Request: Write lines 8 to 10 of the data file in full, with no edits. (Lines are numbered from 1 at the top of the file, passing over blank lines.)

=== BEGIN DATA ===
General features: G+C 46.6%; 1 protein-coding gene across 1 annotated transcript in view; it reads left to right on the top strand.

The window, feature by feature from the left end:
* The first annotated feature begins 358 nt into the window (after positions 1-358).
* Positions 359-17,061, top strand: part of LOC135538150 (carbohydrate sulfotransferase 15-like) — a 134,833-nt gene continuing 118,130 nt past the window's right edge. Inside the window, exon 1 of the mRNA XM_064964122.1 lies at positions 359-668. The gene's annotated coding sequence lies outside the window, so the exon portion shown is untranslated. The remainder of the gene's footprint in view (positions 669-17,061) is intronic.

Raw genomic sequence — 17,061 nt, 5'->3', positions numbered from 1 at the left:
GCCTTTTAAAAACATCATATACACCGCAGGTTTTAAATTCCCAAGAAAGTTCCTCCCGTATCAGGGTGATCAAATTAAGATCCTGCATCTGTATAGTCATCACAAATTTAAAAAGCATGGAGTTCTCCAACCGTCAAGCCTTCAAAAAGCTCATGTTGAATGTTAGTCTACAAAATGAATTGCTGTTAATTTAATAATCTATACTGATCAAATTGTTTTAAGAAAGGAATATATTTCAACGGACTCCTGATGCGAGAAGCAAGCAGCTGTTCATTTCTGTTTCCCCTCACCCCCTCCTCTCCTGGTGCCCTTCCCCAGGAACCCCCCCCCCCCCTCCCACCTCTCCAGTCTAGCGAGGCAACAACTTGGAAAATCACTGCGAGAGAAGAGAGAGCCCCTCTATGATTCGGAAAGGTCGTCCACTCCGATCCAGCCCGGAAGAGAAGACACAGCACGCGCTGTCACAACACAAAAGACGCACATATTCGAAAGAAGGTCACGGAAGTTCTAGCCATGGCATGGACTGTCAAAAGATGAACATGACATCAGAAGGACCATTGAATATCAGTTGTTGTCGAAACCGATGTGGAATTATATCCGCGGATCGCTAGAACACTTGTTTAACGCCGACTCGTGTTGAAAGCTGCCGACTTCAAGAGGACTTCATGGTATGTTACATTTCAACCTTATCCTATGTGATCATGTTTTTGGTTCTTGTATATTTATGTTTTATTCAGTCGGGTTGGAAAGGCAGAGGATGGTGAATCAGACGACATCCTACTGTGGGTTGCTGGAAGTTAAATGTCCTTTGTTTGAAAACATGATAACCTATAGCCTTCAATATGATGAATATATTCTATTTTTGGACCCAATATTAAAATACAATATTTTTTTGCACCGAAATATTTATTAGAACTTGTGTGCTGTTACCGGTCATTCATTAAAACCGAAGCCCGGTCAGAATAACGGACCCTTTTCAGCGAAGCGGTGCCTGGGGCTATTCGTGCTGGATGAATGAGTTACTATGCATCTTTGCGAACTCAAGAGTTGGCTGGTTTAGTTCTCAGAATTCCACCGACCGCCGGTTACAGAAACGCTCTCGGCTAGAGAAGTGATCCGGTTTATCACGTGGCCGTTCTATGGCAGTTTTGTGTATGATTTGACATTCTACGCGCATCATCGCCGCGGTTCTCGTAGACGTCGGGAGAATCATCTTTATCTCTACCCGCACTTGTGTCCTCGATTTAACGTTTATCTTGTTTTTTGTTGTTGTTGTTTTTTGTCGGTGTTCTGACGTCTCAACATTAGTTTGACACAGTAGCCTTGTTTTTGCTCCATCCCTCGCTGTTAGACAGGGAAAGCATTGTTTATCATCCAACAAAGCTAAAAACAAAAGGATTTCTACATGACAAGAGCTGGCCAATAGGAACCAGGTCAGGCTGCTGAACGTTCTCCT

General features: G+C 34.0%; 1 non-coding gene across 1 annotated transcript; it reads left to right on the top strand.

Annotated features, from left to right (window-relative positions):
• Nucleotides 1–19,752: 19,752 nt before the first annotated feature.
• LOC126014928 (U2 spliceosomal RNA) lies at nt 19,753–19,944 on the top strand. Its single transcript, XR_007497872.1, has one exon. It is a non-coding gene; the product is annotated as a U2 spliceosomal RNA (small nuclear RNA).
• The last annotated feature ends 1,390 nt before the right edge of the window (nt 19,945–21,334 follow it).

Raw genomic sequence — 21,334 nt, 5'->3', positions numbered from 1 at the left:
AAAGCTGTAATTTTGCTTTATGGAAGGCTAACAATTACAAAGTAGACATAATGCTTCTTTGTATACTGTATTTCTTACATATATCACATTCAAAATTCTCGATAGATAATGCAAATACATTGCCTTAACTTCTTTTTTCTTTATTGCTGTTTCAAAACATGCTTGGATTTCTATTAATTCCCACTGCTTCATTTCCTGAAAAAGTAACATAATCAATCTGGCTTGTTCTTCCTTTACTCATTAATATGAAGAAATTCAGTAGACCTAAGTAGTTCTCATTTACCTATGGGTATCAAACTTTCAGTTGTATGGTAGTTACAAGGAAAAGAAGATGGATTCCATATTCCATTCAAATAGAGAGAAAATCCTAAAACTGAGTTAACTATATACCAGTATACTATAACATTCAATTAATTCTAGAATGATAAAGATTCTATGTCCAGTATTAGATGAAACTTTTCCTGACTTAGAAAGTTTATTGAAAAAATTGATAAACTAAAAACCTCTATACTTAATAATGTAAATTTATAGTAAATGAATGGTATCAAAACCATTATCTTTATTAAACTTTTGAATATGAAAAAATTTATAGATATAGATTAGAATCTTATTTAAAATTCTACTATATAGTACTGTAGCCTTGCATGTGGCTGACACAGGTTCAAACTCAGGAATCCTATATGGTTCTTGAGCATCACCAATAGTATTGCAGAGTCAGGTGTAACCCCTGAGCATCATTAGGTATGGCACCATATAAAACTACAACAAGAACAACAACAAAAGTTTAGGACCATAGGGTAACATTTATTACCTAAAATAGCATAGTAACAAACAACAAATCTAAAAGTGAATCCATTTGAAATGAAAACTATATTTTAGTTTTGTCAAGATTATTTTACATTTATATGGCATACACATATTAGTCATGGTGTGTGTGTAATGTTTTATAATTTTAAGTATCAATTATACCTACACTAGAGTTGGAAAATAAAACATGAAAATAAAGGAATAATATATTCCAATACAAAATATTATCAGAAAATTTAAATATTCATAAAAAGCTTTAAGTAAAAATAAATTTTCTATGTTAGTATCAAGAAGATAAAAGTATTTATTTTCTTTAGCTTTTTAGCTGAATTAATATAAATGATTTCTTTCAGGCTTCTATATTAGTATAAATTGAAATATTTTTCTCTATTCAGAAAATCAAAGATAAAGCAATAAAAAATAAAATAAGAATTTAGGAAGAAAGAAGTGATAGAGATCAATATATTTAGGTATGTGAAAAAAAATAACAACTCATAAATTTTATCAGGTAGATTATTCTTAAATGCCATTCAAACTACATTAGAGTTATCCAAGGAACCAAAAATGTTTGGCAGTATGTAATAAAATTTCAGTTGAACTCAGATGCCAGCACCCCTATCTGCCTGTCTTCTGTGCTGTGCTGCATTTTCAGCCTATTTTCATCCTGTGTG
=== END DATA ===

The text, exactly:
Annotated features, from left to right (window-relative positions):
• Nucleotides 1–19,752: 19,752 nt before the first annotated feature.
• LOC126014928 (U2 spliceosomal RNA) lies at nt 19,753–19,944 on the top strand. Its single transcript, XR_007497872.1, has one exon. It is a non-coding gene; the product is annotated as a U2 spliceosomal RNA (small nuclear RNA).